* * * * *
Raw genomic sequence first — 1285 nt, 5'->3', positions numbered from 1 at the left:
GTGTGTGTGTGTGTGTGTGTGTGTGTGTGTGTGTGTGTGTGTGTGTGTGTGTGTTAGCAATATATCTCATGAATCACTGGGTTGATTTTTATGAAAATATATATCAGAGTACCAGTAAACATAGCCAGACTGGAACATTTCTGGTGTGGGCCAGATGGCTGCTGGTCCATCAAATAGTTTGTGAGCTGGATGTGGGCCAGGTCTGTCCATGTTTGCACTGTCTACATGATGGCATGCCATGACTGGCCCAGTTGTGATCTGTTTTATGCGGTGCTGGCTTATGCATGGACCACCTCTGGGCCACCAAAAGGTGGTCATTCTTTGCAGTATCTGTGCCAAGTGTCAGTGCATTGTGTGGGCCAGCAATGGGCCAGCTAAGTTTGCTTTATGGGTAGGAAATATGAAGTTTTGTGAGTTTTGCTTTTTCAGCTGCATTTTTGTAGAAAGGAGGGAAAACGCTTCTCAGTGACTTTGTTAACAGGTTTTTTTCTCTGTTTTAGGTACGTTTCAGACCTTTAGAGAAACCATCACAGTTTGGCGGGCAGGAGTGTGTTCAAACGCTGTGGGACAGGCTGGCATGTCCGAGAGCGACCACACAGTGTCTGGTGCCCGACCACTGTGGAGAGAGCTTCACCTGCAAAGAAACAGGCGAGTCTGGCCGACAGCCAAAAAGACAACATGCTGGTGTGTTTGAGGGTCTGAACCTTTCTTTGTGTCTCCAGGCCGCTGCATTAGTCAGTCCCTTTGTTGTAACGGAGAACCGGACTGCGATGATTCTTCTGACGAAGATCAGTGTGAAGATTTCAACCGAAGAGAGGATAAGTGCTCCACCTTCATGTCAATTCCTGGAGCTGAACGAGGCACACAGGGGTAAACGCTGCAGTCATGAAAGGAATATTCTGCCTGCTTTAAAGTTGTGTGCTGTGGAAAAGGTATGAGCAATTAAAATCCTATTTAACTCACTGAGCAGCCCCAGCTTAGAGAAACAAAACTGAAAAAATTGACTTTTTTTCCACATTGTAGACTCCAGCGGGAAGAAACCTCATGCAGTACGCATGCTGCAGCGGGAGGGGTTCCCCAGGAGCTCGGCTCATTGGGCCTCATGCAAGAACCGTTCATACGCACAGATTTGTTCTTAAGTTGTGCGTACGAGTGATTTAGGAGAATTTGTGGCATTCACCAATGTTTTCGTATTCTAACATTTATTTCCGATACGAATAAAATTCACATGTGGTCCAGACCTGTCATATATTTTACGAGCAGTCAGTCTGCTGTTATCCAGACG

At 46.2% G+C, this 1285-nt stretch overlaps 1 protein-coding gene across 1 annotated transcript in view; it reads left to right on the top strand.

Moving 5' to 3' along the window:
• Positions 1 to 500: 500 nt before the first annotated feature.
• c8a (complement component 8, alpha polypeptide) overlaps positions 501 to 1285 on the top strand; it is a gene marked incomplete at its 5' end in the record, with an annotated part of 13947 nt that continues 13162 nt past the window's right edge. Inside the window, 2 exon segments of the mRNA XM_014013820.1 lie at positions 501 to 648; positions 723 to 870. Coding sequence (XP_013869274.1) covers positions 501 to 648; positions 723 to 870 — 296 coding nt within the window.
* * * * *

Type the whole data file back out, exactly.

Raw genomic sequence first — 1285 nt, 5'->3', positions numbered from 1 at the left:
GTGTGTGTGTGTGTGTGTGTGTGTGTGTGTGTGTGTGTGTGTGTGTGTGTGTGTTAGCAATATATCTCATGAATCACTGGGTTGATTTTTATGAAAATATATATCAGAGTACCAGTAAACATAGCCAGACTGGAACATTTCTGGTGTGGGCCAGATGGCTGCTGGTCCATCAAATAGTTTGTGAGCTGGATGTGGGCCAGGTCTGTCCATGTTTGCACTGTCTACATGATGGCATGCCATGACTGGCCCAGTTGTGATCTGTTTTATGCGGTGCTGGCTTATGCATGGACCACCTCTGGGCCACCAAAAGGTGGTCATTCTTTGCAGTATCTGTGCCAAGTGTCAGTGCATTGTGTGGGCCAGCAATGGGCCAGCTAAGTTTGCTTTATGGGTAGGAAATATGAAGTTTTGTGAGTTTTGCTTTTTCAGCTGCATTTTTGTAGAAAGGAGGGAAAACGCTTCTCAGTGACTTTGTTAACAGGTTTTTTTCTCTGTTTTAGGTACGTTTCAGACCTTTAGAGAAACCATCACAGTTTGGCGGGCAGGAGTGTGTTCAAACGCTGTGGGACAGGCTGGCATGTCCGAGAGCGACCACACAGTGTCTGGTGCCCGACCACTGTGGAGAGAGCTTCACCTGCAAAGAAACAGGCGAGTCTGGCCGACAGCCAAAAAGACAACATGCTGGTGTGTTTGAGGGTCTGAACCTTTCTTTGTGTCTCCAGGCCGCTGCATTAGTCAGTCCCTTTGTTGTAACGGAGAACCGGACTGCGATGATTCTTCTGACGAAGATCAGTGTGAAGATTTCAACCGAAGAGAGGATAAGTGCTCCACCTTCATGTCAATTCCTGGAGCTGAACGAGGCACACAGGGGTAAACGCTGCAGTCATGAAAGGAATATTCTGCCTGCTTTAAAGTTGTGTGCTGTGGAAAAGGTATGAGCAATTAAAATCCTATTTAACTCACTGAGCAGCCCCAGCTTAGAGAAACAAAACTGAAAAAATTGACTTTTTTTCCACATTGTAGACTCCAGCGGGAAGAAACCTCATGCAGTACGCATGCTGCAGCGGGAGGGGTTCCCCAGGAGCTCGGCTCATTGGGCCTCATGCAAGAACCGTTCATACGCACAGATTTGTTCTTAAGTTGTGCGTACGAGTGATTTAGGAGAATTTGTGGCATTCACCAATGTTTTCGTATTCTAACATTTATTTCCGATACGAATAAAATTCACATGTGGTCCAGACCTGTCATATATTTTACGAGCAGTCAGTCTGCTGTTATCCAGACG

At 46.2% G+C, this 1285-nt stretch overlaps 1 protein-coding gene across 1 annotated transcript in view; it reads left to right on the top strand.

Moving 5' to 3' along the window:
• Positions 1 to 500: 500 nt before the first annotated feature.
• c8a (complement component 8, alpha polypeptide) overlaps positions 501 to 1285 on the top strand; it is a gene marked incomplete at its 5' end in the record, with an annotated part of 13947 nt that continues 13162 nt past the window's right edge. Inside the window, 2 exon segments of the mRNA XM_014013820.1 lie at positions 501 to 648; positions 723 to 870. Coding sequence (XP_013869274.1) covers positions 501 to 648; positions 723 to 870 — 296 coding nt within the window.